The Daily Journal, Wednesday, April 3

In today’s Journal

▪ Dean’s “Great Challenge”
▪ My tutoring is still open
▪ Topic: Priorities
▪ Daily diary
▪ Of Interest (a lot of good links)
▪ The numbers

Dean’s “Great Challenge” is still open for sign-ups. Frankly, I’m surprised.

On the surface, the cost appears a little steep, but it’s basically free tutoring from Dean Wesley Smith. You can use your $600 for credit toward anything you want, and if you make at least 52 short stories in a row (one per week for a year) you get a lifetime subscription of your choice.

If I was still writing short stories, I’d consider hocking a child to take him up on this offer.

Of course, I’m kidding. Maybe. And you’ll notice I didn’t say “my” child. (evil grin)

I added a second writer for tutoring this morning (yay!). I always get a little giddy when I encounter a writer who’s so fired up to learn the craft of writing. (grin)

I have one spot left, maybe two depending on what you need. If anyone’s interested, email me at

Topic: Priorities

If you’re going to be a professional anything, you have to make that anything a priority.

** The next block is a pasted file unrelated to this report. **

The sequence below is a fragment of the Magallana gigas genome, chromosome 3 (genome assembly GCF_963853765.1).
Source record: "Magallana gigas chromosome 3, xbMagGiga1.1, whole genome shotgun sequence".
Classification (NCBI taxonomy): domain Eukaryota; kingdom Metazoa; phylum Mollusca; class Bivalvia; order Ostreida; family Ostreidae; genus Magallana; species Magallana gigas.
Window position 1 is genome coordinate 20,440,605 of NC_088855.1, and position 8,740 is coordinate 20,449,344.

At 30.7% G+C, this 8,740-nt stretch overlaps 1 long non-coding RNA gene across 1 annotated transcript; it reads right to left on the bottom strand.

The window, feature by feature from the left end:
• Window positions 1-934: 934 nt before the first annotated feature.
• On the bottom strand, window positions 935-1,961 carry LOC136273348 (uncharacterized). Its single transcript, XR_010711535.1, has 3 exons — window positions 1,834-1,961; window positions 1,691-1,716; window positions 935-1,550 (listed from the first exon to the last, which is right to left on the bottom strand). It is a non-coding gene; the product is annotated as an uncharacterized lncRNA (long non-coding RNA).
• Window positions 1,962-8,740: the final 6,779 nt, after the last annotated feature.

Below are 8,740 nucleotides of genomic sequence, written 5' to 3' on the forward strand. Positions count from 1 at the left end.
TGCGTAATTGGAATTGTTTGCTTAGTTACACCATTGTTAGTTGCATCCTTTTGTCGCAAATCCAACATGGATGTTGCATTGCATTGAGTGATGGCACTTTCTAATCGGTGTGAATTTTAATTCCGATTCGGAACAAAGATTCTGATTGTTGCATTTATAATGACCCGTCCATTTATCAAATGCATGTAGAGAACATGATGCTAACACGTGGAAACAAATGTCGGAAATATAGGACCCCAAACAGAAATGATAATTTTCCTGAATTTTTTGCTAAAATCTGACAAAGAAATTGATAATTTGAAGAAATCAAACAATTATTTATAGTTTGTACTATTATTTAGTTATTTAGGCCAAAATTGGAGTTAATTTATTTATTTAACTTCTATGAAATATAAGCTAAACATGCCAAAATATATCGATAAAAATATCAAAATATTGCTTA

If you’re still in the workforce, that priority is set for you if you want to continue to draw a paycheck.

If you’re a cop, you have to put on the uniform once a day and go clean up human dregs. If you’re a mechanic or a construction guy, you have to show up at a particular time and fix things or build things. Nature of the beast. If you want to draw your pay, you have to do the work.

Same with the arts. You can call yourself anything you want, but you can’t actually “be” a fine artist if you don’t draw or paint pictures. You can’t “be” a musician if you don’t actively play an instrument. I know. Duh, right?

It’s also the same with writing. Words don’t just appear on the page. If you’re an actual writer, you have to put them there.

The best way I’ve seen to do that is to set a goal, then work toward it. And by “work toward it,” I mean bring your fanny and the seat of your chair (recliner, couch, booth at Starbucks, whatever) into close contact on a regular basis. That should be the only “work” involved.

As most of you know, I have a dedicated writing space (the Hovel) and a dedicated writing laptop (my ‘puter, Hal). I show up every morning about twenty minutes after I wake up, and I put words on the page.

I advocate having a dedicated writing ‘puter because doing so will key your subconscious. It will tell the subconscious that when you sit down at that ‘puter and put your fingers on the keys, it’s time to play with your characters and have fun. It’s time to find out what they’ll get into next and how they handle it.

To me, there’s nothing better in the world than that. Nothing.

(And obtaining a dedicated writing ‘puter isn’t that difficult. I recently bought an excellent second writing ‘puter with a solid state hard drive (SSD) for just over a hundred bucks on eBay.)